Super-dense atomic hard drive is near commercial reality
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The most dense solid-state memory so far has been created by scientists at the University of Alberta in Canada, who say it is stable at room temperature and could be used to exceed the capabilities of current hard drives by 1,000 times.
Increases in hard drive capacity generally involve years of painstaking incremental advances in atomic-scale nanotechnology.
But the new discovery for atomic-scale rewritable memory – quickly removing or replacing single atoms – allows the creation of small, stable, dense memory at the atomic scale.
“Essentially, you can take all 45 million songs on iTunes and store them on the surface of one quarter [a Canadian coin 23.88mm in diameter],” said Roshan Achal, PhD student at the University of Alberta and lead author on the research. “Five years ago, this wasn’t even something we thought possible.”
Previous discoveries were stable only at cryogenic conditions but this is not true for the current research, making it more suitable for commercial applications.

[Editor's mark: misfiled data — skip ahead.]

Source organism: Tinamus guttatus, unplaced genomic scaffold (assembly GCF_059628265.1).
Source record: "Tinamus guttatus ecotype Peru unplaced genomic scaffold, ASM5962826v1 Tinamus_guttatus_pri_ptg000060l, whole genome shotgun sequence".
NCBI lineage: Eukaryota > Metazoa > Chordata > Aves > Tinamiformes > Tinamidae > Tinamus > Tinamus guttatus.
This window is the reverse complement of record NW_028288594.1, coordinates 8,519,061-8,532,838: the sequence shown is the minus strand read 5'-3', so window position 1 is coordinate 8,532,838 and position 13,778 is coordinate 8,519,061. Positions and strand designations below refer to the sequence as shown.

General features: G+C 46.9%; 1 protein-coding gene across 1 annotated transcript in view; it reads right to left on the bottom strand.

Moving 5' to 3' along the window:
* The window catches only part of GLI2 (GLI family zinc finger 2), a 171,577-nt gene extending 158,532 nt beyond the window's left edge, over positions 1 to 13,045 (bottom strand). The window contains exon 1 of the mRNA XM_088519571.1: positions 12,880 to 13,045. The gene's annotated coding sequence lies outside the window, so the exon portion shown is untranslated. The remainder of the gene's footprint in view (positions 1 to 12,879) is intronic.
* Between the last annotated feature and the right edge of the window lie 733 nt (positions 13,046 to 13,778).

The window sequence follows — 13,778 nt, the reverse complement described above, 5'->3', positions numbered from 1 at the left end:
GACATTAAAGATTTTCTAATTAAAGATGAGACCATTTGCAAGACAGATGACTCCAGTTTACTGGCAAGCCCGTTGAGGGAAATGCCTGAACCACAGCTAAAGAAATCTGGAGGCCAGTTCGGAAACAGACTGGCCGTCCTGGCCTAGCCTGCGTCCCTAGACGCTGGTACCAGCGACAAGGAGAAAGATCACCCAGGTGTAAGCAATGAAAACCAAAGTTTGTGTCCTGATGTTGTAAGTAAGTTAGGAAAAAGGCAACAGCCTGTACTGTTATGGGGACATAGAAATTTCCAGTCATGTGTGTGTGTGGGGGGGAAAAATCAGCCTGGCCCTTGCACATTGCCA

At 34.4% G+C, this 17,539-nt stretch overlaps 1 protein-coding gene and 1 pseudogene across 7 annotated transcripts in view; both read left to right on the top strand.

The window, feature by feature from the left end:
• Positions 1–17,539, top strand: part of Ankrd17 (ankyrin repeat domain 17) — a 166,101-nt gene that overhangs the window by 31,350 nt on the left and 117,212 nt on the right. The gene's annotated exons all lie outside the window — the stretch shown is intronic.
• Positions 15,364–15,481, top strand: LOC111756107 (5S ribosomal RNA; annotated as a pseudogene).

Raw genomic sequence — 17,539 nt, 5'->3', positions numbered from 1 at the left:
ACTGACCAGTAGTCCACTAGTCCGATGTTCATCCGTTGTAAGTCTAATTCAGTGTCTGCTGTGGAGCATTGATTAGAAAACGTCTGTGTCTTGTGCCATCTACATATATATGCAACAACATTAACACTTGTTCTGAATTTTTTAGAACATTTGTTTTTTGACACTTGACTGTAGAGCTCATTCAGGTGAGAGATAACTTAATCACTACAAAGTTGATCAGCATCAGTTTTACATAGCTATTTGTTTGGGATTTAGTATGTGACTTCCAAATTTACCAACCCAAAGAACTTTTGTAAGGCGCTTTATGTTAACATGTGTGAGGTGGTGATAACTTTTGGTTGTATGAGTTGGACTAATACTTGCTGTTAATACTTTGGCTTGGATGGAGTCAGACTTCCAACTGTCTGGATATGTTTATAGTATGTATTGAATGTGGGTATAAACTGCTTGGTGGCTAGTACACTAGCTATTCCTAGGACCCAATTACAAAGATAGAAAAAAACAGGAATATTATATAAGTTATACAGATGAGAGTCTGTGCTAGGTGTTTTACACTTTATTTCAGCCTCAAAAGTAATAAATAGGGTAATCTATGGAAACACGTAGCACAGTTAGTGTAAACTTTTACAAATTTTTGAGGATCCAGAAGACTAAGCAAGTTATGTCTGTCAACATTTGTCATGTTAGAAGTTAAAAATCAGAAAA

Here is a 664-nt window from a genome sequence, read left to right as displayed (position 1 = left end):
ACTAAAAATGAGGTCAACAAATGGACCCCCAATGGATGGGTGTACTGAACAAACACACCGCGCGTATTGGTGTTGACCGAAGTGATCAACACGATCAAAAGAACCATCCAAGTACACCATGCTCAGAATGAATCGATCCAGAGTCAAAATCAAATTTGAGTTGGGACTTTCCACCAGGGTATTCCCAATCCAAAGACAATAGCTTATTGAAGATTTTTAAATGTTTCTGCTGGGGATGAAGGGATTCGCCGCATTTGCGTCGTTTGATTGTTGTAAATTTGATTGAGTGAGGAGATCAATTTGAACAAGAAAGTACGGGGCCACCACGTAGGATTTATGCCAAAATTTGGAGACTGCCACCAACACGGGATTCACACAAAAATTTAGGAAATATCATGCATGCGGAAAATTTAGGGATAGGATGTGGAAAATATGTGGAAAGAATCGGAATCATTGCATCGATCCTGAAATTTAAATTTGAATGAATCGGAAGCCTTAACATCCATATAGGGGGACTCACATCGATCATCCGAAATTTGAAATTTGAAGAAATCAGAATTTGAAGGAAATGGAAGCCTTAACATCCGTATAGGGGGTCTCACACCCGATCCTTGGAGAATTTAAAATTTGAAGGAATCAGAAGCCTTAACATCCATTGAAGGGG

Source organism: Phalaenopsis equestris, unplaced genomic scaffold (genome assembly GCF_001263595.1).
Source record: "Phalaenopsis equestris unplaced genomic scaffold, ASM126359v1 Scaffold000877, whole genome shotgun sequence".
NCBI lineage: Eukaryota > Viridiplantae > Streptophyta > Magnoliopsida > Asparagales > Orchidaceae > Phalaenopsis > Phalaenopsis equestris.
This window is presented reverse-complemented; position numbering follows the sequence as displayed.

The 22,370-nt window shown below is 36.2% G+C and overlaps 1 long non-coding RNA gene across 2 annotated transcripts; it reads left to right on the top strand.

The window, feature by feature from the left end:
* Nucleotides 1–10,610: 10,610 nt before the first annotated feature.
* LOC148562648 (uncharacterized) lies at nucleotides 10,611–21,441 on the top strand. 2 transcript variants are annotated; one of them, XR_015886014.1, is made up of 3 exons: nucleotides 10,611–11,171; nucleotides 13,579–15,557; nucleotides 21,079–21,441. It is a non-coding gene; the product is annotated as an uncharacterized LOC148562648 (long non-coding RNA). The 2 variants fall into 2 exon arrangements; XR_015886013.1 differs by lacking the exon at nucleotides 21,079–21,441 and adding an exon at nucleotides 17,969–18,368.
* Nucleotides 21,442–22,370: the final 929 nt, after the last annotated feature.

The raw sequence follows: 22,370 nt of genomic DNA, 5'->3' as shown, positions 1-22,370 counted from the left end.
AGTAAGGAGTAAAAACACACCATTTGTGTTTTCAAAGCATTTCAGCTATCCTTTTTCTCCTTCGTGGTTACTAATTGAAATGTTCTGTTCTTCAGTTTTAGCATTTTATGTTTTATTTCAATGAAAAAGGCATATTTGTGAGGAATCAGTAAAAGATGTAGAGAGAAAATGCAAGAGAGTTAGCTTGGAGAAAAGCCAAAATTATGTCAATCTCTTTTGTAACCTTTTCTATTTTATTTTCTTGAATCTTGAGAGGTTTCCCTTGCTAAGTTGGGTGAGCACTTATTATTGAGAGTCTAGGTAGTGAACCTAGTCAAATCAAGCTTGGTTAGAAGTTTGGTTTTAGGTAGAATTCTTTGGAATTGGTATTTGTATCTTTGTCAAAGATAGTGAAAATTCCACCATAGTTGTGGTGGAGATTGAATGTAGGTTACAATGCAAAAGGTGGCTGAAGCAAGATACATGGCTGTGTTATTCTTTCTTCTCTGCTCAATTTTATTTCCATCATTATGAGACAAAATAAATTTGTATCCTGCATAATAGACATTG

“What is often overlooked in the nanofabrication business is actual transportation to an end user; that simply was not possible until now given temperature restrictions,” Achal said. “Our memory is stable well above room temperature and precise down to the atom.”
He said that immediate applications will be data archival while the next steps will be to increase readout and writing speeds, meaning even more flexible applications.
Achal worked with University of Alberta physics professor Robert Wolkow who has developed nanotip technology which can be used to scale up atomic-scale manufacturing for commercialisation.
“With this last piece of the puzzle now in hand, atom-scale fabrication will become a commercial reality in the very near future,” said Wolkow.
To demonstrate the new discovery the scientists not only fabricated the world’s smallest maple leaf, they also encoded the entire alphabet at a density of 138 terabytes per square inch, roughly equivalent to writing 350,000 letters across a grain of rice.
Achal also encoded music as an atom-sized song in a format reminiscent of 1980s and ’90s video games.
In 2016 a team at the Kavli Institute of Nanoscience demonstrated a hard disk that uses individual chlorine atoms to store data although it only worked at extremely low temperatures.